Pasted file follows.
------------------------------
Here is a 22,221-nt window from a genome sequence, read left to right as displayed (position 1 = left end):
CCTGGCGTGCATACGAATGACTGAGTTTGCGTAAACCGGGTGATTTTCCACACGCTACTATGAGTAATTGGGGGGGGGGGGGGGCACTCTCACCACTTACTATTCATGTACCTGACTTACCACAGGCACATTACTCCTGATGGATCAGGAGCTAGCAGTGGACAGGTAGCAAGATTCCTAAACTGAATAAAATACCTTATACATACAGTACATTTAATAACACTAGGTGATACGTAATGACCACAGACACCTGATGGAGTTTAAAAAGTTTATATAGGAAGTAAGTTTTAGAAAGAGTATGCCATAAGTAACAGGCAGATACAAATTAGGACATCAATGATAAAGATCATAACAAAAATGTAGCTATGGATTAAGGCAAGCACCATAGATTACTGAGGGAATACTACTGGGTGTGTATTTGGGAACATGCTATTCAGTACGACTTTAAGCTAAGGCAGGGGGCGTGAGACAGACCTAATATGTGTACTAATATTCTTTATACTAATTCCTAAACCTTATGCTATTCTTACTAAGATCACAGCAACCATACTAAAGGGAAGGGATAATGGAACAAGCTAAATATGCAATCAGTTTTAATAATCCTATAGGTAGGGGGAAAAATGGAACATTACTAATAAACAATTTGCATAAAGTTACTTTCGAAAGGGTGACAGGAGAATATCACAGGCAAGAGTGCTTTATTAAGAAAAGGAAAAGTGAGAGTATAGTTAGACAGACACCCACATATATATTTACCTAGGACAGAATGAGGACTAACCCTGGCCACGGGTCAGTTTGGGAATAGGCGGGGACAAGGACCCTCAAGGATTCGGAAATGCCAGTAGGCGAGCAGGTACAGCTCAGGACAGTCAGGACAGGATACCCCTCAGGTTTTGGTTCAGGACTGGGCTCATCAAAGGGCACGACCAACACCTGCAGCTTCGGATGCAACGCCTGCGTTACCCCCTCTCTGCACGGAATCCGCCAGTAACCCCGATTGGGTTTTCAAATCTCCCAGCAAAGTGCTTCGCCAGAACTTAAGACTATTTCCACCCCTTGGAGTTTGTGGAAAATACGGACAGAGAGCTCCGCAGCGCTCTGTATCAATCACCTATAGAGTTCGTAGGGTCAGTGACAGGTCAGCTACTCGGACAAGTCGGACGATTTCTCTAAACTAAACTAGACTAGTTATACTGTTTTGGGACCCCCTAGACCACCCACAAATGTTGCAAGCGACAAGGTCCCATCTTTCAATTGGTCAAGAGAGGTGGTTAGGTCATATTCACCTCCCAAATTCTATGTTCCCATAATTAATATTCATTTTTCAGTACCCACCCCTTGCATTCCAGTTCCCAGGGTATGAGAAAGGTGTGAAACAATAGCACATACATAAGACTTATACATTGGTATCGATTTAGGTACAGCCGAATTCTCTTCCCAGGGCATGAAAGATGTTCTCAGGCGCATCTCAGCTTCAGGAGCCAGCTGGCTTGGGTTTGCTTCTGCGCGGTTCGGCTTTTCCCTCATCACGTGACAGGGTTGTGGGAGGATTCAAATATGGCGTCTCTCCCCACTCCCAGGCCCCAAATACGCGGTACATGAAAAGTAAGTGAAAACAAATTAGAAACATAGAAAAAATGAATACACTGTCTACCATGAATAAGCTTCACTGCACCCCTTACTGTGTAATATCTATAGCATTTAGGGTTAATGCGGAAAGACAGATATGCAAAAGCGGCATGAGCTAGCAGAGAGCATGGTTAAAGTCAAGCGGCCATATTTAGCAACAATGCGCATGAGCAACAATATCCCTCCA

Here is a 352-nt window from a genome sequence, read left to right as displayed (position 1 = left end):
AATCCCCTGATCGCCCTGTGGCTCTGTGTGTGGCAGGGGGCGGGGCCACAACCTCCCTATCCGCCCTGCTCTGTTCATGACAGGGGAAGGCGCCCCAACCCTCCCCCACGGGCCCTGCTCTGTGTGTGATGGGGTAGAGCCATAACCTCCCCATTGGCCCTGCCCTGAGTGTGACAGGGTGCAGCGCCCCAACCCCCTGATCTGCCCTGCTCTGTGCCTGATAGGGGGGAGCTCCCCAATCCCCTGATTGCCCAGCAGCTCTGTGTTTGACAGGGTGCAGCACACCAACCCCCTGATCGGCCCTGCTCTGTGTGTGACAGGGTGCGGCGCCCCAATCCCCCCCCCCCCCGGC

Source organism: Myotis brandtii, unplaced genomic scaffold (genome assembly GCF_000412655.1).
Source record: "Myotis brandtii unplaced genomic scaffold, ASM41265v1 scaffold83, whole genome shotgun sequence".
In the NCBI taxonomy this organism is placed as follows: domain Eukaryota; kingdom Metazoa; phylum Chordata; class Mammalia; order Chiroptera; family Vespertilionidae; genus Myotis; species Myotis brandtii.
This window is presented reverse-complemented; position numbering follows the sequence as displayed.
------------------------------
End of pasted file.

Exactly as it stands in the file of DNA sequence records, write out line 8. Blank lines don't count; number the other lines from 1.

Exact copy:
This window is presented reverse-complemented; position numbering follows the sequence as displayed.